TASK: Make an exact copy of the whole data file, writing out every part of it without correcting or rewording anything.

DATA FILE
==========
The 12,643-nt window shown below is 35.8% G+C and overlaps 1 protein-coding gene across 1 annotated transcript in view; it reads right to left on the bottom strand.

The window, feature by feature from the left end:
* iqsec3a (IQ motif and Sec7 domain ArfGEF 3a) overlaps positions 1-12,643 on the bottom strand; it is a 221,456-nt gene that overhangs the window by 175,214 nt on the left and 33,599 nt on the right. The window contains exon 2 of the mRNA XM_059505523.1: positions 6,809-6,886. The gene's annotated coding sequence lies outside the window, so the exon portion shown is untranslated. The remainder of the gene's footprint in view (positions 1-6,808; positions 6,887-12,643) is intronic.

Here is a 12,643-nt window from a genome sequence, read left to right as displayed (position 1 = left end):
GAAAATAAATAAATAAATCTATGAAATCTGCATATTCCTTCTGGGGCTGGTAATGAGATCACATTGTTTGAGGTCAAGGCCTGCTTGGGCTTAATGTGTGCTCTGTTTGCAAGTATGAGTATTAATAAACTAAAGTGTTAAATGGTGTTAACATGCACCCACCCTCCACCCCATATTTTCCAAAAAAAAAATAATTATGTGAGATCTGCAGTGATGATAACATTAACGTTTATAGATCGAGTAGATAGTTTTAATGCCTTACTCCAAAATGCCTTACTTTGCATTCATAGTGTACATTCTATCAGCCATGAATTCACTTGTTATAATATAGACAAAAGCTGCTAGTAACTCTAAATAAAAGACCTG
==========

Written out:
The 12,643-nt window shown below is 35.8% G+C and overlaps 1 protein-coding gene across 1 annotated transcript in view; it reads right to left on the bottom strand.

The window, feature by feature from the left end:
* iqsec3a (IQ motif and Sec7 domain ArfGEF 3a) overlaps positions 1-12,643 on the bottom strand; it is a 221,456-nt gene that overhangs the window by 175,214 nt on the left and 33,599 nt on the right. The window contains exon 2 of the mRNA XM_059505523.1: positions 6,809-6,886. The gene's annotated coding sequence lies outside the window, so the exon portion shown is untranslated. The remainder of the gene's footprint in view (positions 1-6,808; positions 6,887-12,643) is intronic.

Here is a 12,643-nt window from a genome sequence, read left to right as displayed (position 1 = left end):
GAAAATAAATAAATAAATCTATGAAATCTGCATATTCCTTCTGGGGCTGGTAATGAGATCACATTGTTTGAGGTCAAGGCCTGCTTGGGCTTAATGTGTGCTCTGTTTGCAAGTATGAGTATTAATAAACTAAAGTGTTAAATGGTGTTAACATGCACCCACCCTCCACCCCATATTTTCCAAAAAAAAAATAATTATGTGAGATCTGCAGTGATGATAACATTAACGTTTATAGATCGAGTAGATAGTTTTAATGCCTTACTCCAAAATGCCTTACTTTGCATTCATAGTGTACATTCTATCAGCCATGAATTCACTTGTTATAATATAGACAAAAGCTGCTAGTAACTCTAAATAAAAGACCTG